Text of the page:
I was recently asked by a young photographer how he should invest his time in pursuing his career. Here is my advice:
There are many paths to greatness… yours will develop in your own way and in your own time. The best insight that I can offer is that a life in the arts does not exist absent a life immersed in commerce. The two are intertwined.
That means that rarely is it enough to be an amazing artist. Talent in and of itself gets you to the starting line but won’t win you the race. It’s the combination of artistry and business acumen that ultimately enable you to create the art that you love.
I’ve encountered so many “starving artists” over the years. For whatever reason, they never master the business skills necessary to succeed – which ultimately means that they can’t create the art they love either. Art needs the means by which to create it.
If you love your art, you will do what you need to bring it to fruition. My suggestion is to focus on the money part because that comes harder. Learn to create a sustainable life first and foremost.
A few years ago, I attended the opening of a one-man show at the Museum of Photographic Arts. The photographer was the former CEO of the NASDAQ stock exchange. He made his millions, retired early and then took off to India for a few months to shoot a series of images that was the subject of the show. Because he had money and had access to more money, it was easy for him to run in the circles of people who could buy his art and open the doors to the art world.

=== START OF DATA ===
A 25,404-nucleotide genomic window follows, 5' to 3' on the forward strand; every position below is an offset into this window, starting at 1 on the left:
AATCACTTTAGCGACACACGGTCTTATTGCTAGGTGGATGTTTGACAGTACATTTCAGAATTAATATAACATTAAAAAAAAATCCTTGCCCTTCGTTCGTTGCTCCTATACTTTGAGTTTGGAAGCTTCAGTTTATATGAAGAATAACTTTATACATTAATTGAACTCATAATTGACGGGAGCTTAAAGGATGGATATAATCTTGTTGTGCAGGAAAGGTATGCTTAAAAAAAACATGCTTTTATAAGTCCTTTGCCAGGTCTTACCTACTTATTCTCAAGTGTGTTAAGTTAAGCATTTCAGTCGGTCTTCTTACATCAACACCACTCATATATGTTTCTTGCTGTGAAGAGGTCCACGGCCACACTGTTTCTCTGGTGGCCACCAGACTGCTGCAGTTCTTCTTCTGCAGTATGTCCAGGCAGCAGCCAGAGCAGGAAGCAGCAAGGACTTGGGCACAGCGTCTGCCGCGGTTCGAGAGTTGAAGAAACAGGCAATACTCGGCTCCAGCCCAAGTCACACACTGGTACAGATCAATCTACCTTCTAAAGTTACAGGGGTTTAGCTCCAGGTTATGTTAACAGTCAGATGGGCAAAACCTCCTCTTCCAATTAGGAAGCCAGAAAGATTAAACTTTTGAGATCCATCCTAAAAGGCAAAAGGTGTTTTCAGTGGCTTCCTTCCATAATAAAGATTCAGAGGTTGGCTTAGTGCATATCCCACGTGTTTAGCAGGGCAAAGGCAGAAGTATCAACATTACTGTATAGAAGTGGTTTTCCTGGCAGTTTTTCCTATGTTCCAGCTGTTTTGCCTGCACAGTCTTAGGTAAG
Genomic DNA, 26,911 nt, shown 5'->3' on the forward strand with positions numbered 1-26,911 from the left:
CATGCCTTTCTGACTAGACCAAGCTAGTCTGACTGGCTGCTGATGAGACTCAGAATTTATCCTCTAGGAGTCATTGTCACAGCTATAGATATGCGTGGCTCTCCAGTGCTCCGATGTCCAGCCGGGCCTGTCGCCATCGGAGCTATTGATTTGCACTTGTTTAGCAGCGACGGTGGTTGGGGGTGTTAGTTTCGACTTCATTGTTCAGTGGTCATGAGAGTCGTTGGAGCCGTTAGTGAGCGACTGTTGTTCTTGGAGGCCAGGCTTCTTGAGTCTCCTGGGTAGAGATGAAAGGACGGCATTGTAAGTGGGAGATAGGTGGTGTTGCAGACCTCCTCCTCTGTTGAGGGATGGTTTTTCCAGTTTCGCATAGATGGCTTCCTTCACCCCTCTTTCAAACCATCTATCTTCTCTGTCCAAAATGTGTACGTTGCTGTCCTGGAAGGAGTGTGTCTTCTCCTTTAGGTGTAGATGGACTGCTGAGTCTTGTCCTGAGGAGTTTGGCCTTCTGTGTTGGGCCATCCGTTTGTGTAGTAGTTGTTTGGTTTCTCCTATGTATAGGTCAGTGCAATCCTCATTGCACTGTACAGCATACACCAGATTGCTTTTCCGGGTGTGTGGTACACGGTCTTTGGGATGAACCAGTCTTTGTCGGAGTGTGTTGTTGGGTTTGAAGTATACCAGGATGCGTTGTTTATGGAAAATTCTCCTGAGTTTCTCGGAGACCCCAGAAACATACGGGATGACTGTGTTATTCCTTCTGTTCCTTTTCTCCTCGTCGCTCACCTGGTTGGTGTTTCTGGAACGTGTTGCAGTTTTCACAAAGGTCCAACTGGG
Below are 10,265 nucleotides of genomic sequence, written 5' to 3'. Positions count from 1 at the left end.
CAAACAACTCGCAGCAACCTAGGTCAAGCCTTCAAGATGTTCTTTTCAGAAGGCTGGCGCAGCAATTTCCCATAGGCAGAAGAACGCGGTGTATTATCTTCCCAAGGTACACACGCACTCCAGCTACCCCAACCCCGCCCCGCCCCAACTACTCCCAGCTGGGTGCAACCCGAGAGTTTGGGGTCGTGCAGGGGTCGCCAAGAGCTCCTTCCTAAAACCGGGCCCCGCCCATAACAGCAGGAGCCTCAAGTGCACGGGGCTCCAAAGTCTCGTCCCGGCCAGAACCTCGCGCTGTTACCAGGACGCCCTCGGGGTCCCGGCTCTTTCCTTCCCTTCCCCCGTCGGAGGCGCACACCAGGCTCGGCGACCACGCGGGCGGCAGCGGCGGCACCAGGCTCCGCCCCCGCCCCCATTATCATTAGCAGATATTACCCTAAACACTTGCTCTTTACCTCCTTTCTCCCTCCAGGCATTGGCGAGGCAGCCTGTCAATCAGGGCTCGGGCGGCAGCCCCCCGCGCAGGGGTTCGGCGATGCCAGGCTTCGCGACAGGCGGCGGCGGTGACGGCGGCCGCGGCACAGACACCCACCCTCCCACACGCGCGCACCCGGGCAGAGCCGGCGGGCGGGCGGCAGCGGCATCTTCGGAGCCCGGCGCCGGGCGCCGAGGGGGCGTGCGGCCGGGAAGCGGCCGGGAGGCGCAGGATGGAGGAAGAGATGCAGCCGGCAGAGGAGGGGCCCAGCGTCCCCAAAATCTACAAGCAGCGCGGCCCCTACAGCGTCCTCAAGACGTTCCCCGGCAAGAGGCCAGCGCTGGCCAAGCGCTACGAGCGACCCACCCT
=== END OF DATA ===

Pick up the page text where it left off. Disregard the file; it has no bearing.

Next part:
Meanwhile, most artists who just focus on the art go their whole lives without the big museum show and without the opportunity to travel and experience the world as this man did.
Art is the easy part. Money is the hard part. Focus on the difficult and the easy will come.
Since I first wrote this, it’s been pointed out to me that creating art is in fact difficult. I don’t disagree. In fact, I’ll say that creating unique, meaningful work that can stand out from the plethora of darn good work being created every day is a serious challenge. It’s not easy especially for someone starting out.
But the fact that so much work is being created is only evidence of the fact that the act of creating art isn’t really all that difficult. Millions of people post their photographic art to Instagram, Twitter, Flickr etc every day. Of those millions however, only a handful actually make enough money from their art to provide a sustainable income.
So yes, creating noteworthy art is difficult, but, what the artist has going for him or her is their passion, that entrenched desire to express themselves through their medium, be it photography or otherwise. An artist will figure out how to create their work no matter what.
Unfortunately, no such passion exists however for the business of photography. I’ve never yet met a photographer who yearned to make a cold call to a potential client or burned with desire to knock on a gallery door. As difficult as creating great art is, selling it is tougher still.